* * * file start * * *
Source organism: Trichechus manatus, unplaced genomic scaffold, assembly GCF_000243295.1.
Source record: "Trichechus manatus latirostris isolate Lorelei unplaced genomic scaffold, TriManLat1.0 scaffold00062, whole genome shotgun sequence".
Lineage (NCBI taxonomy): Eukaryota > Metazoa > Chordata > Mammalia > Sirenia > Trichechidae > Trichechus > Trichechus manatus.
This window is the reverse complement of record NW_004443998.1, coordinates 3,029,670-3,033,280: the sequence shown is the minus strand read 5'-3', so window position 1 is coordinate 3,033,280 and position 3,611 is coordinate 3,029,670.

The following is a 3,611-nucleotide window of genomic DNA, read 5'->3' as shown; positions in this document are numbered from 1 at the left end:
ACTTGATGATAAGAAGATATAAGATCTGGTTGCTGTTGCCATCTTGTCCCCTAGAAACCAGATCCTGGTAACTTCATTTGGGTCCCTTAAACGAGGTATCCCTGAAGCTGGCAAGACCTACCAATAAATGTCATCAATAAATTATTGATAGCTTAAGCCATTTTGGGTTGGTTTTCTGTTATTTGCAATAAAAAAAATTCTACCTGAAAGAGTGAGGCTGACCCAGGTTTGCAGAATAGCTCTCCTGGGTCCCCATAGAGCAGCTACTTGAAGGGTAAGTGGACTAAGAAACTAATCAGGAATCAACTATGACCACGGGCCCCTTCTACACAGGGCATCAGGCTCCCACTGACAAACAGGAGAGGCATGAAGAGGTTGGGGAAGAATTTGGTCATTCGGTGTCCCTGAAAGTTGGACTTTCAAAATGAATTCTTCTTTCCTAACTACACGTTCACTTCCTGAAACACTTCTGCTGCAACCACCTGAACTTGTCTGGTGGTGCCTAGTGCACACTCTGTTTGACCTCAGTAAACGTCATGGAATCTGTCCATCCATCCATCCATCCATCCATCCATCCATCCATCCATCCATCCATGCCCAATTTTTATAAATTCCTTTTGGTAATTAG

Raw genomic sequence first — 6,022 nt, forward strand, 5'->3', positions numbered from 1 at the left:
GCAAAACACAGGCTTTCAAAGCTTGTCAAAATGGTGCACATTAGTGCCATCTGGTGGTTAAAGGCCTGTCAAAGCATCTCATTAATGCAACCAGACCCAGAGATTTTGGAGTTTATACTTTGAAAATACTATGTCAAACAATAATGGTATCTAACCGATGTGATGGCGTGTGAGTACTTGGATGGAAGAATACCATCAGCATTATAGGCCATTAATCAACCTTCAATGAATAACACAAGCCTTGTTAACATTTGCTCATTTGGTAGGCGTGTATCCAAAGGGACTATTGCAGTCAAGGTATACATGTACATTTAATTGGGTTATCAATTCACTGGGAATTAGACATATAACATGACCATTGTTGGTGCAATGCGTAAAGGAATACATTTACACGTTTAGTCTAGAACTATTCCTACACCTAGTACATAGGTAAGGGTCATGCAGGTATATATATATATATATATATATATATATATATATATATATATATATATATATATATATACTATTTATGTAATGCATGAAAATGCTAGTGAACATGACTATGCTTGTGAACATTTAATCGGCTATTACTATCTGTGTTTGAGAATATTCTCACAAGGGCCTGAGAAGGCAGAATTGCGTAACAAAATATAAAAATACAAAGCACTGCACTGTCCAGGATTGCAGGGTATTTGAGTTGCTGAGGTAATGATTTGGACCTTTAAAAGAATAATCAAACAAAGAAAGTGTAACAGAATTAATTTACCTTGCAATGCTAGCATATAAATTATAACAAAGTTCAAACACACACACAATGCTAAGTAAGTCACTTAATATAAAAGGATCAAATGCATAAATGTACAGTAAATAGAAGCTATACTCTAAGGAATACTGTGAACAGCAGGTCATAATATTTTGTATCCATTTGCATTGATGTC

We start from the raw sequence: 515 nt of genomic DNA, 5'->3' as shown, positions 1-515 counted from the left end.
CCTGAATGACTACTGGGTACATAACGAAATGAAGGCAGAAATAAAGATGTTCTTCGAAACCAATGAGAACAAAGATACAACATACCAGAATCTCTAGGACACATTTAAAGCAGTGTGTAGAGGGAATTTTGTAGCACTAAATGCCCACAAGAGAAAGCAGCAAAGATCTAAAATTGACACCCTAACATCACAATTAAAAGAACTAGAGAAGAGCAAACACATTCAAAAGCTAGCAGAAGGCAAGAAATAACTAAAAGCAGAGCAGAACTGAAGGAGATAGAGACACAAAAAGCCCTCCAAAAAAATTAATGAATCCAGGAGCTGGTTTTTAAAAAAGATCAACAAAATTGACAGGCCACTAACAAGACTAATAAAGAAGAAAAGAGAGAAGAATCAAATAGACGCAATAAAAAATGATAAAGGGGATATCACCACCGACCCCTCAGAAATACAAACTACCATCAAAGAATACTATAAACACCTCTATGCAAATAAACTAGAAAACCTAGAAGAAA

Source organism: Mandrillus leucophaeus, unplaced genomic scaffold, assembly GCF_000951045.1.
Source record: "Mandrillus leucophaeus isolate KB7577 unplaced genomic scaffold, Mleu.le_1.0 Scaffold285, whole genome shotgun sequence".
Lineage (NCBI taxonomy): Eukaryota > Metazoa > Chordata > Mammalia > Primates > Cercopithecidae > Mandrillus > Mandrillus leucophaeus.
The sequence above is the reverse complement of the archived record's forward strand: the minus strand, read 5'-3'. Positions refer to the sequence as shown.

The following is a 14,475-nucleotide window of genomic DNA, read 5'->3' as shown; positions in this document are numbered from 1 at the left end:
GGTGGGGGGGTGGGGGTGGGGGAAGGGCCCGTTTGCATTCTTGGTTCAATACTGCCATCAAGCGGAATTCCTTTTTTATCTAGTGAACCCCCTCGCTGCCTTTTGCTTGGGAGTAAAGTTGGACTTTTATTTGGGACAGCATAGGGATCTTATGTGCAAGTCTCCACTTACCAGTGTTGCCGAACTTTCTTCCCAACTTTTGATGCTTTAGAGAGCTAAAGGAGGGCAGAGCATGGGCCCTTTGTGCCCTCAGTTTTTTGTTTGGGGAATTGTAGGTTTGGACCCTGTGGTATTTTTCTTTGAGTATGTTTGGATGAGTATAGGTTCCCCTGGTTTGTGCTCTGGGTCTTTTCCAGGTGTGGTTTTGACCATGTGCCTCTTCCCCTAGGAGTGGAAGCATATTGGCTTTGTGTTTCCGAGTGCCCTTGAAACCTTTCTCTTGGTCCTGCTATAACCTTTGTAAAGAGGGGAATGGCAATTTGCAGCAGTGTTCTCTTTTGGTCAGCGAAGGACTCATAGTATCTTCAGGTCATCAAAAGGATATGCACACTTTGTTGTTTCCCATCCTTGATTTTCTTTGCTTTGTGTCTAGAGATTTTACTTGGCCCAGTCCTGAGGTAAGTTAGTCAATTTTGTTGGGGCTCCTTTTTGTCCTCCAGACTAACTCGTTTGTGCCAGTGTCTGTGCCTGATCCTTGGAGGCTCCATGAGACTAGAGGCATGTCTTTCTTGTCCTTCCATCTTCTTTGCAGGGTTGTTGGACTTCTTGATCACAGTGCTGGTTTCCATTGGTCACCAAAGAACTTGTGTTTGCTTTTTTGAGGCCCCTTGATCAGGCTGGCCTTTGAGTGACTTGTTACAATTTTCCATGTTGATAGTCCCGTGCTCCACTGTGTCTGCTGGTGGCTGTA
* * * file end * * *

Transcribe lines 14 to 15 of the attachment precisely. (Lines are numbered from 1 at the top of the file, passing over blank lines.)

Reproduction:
The sequence above is the reverse complement of the archived record's forward strand: the minus strand, read 5'-3'. Positions refer to the sequence as shown.

The following is a 14,475-nucleotide window of genomic DNA, read 5'->3' as shown; positions in this document are numbered from 1 at the left end: